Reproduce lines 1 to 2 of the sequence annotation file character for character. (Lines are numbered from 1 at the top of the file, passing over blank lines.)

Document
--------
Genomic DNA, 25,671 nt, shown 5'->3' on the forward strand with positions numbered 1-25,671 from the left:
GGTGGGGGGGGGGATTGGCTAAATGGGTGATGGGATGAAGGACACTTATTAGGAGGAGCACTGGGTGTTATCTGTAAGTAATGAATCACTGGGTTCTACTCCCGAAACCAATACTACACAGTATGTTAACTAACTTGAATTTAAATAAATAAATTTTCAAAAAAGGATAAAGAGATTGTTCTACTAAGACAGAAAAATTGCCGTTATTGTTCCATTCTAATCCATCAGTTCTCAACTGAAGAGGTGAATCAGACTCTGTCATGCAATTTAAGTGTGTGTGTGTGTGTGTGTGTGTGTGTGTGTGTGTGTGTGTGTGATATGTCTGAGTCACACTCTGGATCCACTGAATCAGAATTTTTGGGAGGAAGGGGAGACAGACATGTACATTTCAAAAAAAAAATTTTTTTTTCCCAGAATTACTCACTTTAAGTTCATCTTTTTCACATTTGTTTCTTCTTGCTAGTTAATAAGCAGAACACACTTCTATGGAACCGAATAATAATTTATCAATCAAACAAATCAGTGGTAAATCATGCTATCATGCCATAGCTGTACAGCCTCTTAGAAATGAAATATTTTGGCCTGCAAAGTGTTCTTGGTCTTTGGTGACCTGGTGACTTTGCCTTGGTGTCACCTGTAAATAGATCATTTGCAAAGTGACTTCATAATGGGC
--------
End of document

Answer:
Genomic DNA, 25,671 nt, shown 5'->3' on the forward strand with positions numbered 1-25,671 from the left:
GGTGGGGGGGGGGATTGGCTAAATGGGTGATGGGATGAAGGACACTTATTAGGAGGAGCACTGGGTGTTATCTGTAAGTAATGAATCACTGGGTTCTACTCCCGAAACCAATACTACACAGTATGTTAACTAACTTGAATTTAAATAAATAAATTTTCAAAAAAGGATAAAGAGATTGTTCTACTAAGACAGAAAAATTGCCGTTATTGTTCCATTCTAATCCATCAGTTCTCAACTGAAGAGGTGAATCAGACTCTGTCATGCAATTTAAGTGTGTGTGTGTGTGTGTGTGTGTGTGTGTGTGTGTGTGTGTGTGATATGTCTGAGTCACACTCTGGATCCACTGAATCAGAATTTTTGGGAGGAAGGGGAGACAGACATGTACATTTCAAAAAAAAAATTTTTTTTTCCCAGAATTACTCACTTTAAGTTCATCTTTTTCACATTTGTTTCTTCTTGCTAGTTAATAAGCAGAACACACTTCTATGGAACCGAATAATAATTTATCAATCAAACAAATCAGTGGTAAATCATGCTATCATGCCATAGCTGTACAGCCTCTTAGAAATGAAATATTTTGGCCTGCAAAGTGTTCTTGGTCTTTGGTGACCTGGTGACTTTGCCTTGGTGTCACCTGTAAATAGATCATTTGCAAAGTGACTTCATAATGGGC